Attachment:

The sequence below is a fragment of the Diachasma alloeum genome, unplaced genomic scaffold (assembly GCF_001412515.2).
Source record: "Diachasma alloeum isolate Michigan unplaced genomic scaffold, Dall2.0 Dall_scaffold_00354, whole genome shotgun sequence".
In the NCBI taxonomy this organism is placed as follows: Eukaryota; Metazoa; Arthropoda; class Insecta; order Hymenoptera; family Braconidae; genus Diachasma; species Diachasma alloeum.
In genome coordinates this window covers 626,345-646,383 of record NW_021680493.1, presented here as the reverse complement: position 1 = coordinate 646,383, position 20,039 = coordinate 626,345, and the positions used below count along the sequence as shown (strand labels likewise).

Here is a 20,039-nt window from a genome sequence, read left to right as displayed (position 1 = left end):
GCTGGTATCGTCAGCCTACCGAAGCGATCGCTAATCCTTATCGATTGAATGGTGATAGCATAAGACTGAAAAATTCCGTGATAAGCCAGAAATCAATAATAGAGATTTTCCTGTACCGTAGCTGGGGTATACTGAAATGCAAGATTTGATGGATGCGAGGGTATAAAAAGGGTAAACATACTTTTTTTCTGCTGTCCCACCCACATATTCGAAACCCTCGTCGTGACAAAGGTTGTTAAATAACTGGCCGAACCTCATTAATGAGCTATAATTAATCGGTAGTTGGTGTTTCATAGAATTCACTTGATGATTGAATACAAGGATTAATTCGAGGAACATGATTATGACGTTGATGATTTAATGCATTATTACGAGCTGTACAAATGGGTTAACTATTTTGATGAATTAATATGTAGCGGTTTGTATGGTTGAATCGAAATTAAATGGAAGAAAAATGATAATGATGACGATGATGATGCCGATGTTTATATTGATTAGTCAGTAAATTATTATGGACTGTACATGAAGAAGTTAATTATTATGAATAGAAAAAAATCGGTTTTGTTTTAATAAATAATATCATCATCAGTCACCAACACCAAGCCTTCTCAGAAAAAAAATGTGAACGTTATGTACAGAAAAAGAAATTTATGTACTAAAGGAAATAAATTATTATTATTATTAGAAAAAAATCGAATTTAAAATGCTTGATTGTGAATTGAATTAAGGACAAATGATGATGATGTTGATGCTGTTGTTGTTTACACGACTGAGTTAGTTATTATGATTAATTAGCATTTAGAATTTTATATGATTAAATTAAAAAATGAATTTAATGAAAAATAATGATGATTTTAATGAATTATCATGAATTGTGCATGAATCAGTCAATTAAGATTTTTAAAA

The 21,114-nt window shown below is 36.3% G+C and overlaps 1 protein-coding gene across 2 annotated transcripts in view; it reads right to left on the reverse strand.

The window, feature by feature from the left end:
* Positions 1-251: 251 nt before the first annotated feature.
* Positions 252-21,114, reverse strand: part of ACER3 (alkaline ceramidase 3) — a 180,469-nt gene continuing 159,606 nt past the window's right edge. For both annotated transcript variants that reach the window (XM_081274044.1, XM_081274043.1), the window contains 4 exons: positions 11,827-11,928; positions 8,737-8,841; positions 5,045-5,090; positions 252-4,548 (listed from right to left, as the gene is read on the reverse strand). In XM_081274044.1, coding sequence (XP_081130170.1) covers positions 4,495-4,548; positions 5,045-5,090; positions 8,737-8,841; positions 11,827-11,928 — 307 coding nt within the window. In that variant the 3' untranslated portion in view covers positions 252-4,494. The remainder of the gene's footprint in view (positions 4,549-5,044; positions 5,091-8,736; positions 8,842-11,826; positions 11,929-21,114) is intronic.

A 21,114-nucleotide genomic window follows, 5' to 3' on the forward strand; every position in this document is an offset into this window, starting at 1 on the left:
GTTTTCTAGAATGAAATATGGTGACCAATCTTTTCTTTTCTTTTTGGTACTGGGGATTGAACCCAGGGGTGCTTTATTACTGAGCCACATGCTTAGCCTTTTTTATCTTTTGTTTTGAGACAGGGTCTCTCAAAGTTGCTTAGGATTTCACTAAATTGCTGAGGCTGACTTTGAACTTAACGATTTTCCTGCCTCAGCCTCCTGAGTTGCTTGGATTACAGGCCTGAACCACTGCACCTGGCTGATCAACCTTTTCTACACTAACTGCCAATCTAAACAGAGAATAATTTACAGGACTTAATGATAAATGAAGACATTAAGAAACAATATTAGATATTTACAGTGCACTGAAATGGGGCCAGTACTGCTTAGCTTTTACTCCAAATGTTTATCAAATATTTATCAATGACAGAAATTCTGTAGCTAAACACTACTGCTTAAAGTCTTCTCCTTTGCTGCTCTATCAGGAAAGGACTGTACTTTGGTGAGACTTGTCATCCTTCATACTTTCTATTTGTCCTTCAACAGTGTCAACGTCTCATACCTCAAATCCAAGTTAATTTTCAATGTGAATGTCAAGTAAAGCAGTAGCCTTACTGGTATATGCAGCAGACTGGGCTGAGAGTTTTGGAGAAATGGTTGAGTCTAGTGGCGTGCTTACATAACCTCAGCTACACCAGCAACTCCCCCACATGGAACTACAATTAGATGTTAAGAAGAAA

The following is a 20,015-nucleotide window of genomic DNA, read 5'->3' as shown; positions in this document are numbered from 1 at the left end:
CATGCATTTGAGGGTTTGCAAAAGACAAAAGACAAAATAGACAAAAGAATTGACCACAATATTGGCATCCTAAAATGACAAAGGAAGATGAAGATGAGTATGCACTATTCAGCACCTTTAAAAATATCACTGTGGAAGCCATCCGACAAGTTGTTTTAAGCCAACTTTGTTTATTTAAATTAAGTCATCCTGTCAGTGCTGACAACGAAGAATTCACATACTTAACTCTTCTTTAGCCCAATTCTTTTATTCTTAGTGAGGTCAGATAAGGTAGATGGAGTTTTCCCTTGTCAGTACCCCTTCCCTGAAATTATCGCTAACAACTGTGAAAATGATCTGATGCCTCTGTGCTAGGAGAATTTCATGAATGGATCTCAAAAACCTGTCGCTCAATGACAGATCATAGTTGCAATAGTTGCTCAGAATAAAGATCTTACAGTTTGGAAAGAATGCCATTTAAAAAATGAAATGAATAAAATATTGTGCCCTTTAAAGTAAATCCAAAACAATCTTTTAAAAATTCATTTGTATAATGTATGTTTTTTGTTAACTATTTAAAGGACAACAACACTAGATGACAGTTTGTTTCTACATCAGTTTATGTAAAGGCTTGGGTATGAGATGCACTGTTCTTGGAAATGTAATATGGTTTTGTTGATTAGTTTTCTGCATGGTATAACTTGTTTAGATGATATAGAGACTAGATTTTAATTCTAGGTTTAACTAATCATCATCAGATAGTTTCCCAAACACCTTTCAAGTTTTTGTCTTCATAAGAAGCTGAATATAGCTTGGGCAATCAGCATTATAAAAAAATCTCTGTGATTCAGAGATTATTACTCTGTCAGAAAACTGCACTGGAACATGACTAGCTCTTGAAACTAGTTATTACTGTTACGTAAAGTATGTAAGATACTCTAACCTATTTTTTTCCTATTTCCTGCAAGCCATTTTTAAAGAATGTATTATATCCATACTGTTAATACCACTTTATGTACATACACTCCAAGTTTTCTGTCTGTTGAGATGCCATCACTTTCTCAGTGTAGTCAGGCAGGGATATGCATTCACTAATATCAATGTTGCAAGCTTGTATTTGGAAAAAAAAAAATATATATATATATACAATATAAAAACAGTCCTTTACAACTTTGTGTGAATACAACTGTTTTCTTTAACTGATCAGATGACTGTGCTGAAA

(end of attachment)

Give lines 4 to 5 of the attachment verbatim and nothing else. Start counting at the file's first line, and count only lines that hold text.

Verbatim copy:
In genome coordinates this window covers 626,345-646,383 of record NW_021680493.1, presented here as the reverse complement: position 1 = coordinate 646,383, position 20,039 = coordinate 626,345, and the positions used below count along the sequence as shown (strand labels likewise).

Here is a 20,039-nt window from a genome sequence, read left to right as displayed (position 1 = left end):